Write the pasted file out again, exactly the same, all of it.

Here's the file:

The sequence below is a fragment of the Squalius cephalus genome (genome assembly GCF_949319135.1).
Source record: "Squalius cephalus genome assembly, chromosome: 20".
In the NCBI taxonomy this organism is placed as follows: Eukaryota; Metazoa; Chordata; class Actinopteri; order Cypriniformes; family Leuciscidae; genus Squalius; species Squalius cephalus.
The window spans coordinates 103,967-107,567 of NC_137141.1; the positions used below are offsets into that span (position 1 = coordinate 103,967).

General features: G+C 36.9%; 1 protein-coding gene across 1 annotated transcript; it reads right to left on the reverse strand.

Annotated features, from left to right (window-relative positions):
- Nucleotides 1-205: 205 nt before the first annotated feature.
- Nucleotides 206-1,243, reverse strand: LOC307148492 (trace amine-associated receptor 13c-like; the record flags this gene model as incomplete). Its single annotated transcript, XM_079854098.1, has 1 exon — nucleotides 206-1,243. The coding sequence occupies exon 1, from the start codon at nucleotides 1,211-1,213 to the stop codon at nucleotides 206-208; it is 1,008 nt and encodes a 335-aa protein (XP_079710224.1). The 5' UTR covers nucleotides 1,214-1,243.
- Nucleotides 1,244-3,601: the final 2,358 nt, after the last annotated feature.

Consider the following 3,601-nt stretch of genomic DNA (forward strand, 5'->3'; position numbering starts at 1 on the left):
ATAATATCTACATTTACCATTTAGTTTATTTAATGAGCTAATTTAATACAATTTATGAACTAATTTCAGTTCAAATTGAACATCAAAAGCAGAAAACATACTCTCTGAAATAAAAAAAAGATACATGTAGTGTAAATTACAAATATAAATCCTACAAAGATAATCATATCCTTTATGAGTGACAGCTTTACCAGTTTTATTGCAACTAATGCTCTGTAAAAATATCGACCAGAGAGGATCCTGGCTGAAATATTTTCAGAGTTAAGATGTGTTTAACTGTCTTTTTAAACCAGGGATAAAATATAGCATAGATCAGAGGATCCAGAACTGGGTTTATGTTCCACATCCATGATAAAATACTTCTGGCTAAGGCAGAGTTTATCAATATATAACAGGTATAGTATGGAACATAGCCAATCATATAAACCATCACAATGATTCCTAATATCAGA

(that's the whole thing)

The sequence below is a fragment of the Squalius cephalus genome (genome assembly GCF_949319135.1).
Source record: "Squalius cephalus genome assembly, chromosome: 20".
In the NCBI taxonomy this organism is placed as follows: Eukaryota; Metazoa; Chordata; class Actinopteri; order Cypriniformes; family Leuciscidae; genus Squalius; species Squalius cephalus.
The window spans coordinates 103,967-107,567 of NC_137141.1; the positions used below are offsets into that span (position 1 = coordinate 103,967).

General features: G+C 36.9%; 1 protein-coding gene across 1 annotated transcript; it reads right to left on the reverse strand.

Annotated features, from left to right (window-relative positions):
- Nucleotides 1-205: 205 nt before the first annotated feature.
- Nucleotides 206-1,243, reverse strand: LOC307148492 (trace amine-associated receptor 13c-like; the record flags this gene model as incomplete). Its single annotated transcript, XM_079854098.1, has 1 exon — nucleotides 206-1,243. The coding sequence occupies exon 1, from the start codon at nucleotides 1,211-1,213 to the stop codon at nucleotides 206-208; it is 1,008 nt and encodes a 335-aa protein (XP_079710224.1). The 5' UTR covers nucleotides 1,214-1,243.
- Nucleotides 1,244-3,601: the final 2,358 nt, after the last annotated feature.

Consider the following 3,601-nt stretch of genomic DNA (forward strand, 5'->3'; position numbering starts at 1 on the left):
ATAATATCTACATTTACCATTTAGTTTATTTAATGAGCTAATTTAATACAATTTATGAACTAATTTCAGTTCAAATTGAACATCAAAAGCAGAAAACATACTCTCTGAAATAAAAAAAAGATACATGTAGTGTAAATTACAAATATAAATCCTACAAAGATAATCATATCCTTTATGAGTGACAGCTTTACCAGTTTTATTGCAACTAATGCTCTGTAAAAATATCGACCAGAGAGGATCCTGGCTGAAATATTTTCAGAGTTAAGATGTGTTTAACTGTCTTTTTAAACCAGGGATAAAATATAGCATAGATCAGAGGATCCAGAACTGGGTTTATGTTCCACATCCATGATAAAATACTTCTGGCTAAGGCAGAGTTTATCAATATATAACAGGTATAGTATGGAACATAGCCAATCATATAAACCATCACAATGATTCCTAATATCAGA